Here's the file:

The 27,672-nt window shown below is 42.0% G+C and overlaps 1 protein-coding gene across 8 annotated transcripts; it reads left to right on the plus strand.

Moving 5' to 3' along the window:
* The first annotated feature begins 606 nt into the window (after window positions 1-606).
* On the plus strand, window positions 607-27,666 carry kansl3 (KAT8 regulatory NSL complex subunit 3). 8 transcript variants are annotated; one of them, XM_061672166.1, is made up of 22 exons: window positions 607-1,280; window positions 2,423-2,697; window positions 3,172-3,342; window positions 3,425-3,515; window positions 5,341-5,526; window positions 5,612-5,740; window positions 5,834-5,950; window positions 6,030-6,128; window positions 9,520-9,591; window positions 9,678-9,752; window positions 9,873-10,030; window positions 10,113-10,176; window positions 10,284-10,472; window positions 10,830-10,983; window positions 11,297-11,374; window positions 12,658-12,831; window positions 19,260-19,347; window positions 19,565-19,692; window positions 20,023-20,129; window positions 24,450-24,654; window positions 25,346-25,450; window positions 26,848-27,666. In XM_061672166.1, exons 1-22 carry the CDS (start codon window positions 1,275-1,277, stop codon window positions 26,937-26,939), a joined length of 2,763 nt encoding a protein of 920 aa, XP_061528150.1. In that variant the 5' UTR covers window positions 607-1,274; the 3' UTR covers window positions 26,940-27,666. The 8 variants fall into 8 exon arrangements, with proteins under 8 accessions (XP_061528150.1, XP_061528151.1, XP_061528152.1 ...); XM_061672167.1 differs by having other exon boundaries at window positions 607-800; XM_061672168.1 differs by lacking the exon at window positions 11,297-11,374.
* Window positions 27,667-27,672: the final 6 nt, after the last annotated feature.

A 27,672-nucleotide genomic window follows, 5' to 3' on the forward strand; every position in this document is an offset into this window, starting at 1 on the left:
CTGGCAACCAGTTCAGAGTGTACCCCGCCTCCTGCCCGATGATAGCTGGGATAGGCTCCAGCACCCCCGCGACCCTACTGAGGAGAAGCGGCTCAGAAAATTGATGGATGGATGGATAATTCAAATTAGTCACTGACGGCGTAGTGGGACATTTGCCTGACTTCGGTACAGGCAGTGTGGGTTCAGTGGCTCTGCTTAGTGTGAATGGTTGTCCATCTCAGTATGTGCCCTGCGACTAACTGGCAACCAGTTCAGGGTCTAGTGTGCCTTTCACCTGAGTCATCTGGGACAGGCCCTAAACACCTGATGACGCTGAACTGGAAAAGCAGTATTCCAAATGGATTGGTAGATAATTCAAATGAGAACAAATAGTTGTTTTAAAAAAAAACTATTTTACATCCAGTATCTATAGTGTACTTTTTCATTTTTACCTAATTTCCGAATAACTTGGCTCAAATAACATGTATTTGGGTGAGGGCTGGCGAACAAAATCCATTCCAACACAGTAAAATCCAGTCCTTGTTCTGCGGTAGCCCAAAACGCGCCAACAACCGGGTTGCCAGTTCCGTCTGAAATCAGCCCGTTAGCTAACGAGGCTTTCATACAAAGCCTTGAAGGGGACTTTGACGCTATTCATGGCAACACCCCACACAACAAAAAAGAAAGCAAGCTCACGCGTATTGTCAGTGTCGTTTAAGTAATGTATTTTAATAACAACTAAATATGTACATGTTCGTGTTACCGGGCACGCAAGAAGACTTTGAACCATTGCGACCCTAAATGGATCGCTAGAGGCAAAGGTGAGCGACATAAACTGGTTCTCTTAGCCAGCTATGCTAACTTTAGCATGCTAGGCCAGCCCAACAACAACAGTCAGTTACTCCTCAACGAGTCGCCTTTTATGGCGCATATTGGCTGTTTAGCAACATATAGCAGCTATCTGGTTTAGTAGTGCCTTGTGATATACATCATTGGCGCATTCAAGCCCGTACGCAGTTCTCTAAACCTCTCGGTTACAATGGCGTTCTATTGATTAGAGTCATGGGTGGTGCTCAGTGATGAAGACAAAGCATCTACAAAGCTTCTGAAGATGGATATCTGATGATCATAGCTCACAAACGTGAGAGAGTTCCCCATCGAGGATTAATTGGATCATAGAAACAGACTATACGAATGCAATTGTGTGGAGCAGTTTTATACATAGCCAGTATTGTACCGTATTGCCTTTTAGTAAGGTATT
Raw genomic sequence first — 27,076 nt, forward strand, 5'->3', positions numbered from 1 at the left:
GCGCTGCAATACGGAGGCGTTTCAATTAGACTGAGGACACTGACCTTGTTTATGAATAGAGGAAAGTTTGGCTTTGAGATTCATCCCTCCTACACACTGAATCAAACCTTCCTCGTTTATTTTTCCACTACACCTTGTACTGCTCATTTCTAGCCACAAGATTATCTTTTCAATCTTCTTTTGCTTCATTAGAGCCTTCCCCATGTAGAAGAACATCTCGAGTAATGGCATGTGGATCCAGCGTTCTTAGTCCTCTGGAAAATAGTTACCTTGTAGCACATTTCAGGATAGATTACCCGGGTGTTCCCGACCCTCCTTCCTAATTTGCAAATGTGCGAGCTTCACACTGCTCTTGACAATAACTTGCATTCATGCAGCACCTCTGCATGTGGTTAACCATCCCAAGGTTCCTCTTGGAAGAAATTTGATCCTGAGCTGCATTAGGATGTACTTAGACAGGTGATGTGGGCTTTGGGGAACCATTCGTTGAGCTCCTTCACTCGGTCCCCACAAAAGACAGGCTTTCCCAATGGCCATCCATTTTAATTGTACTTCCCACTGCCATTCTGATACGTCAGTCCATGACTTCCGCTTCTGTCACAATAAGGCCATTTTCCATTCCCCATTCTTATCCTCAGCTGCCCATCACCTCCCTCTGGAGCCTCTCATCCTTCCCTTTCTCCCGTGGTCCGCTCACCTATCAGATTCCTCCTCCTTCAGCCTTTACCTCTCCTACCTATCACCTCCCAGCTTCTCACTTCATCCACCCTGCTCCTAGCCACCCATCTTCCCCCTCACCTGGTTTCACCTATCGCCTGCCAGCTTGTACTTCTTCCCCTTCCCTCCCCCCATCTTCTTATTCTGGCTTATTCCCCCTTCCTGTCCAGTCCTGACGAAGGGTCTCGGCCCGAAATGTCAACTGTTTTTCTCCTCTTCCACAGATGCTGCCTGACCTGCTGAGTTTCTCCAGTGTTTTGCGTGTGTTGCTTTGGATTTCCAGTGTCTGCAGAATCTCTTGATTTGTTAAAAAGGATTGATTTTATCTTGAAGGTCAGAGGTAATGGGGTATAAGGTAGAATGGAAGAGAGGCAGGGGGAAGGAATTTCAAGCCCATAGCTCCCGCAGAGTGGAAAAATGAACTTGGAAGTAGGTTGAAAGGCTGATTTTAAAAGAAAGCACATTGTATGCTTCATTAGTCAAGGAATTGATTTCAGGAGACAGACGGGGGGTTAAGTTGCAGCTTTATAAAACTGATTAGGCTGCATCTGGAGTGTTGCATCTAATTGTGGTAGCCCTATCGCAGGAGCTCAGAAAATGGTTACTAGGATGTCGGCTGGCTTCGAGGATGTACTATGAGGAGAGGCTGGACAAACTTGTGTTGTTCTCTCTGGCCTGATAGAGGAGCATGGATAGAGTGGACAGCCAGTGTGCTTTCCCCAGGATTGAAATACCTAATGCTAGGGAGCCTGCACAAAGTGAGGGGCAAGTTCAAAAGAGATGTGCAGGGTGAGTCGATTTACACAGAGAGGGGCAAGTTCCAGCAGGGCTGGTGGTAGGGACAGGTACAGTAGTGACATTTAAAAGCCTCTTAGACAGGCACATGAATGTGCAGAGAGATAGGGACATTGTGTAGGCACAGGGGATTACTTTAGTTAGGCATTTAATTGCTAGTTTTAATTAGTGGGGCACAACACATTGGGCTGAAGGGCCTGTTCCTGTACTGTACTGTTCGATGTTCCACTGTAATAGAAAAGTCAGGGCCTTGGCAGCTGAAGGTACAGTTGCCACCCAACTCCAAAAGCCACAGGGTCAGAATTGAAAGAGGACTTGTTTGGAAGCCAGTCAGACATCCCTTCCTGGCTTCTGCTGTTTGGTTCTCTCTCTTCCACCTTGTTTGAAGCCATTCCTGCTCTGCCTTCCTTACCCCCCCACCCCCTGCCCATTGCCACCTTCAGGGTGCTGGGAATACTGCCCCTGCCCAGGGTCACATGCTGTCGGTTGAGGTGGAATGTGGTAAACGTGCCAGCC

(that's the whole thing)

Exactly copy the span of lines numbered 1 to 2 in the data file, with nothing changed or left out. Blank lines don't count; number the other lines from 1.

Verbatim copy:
The 27,672-nt window shown below is 42.0% G+C and overlaps 1 protein-coding gene across 8 annotated transcripts; it reads left to right on the plus strand.

Moving 5' to 3' along the window: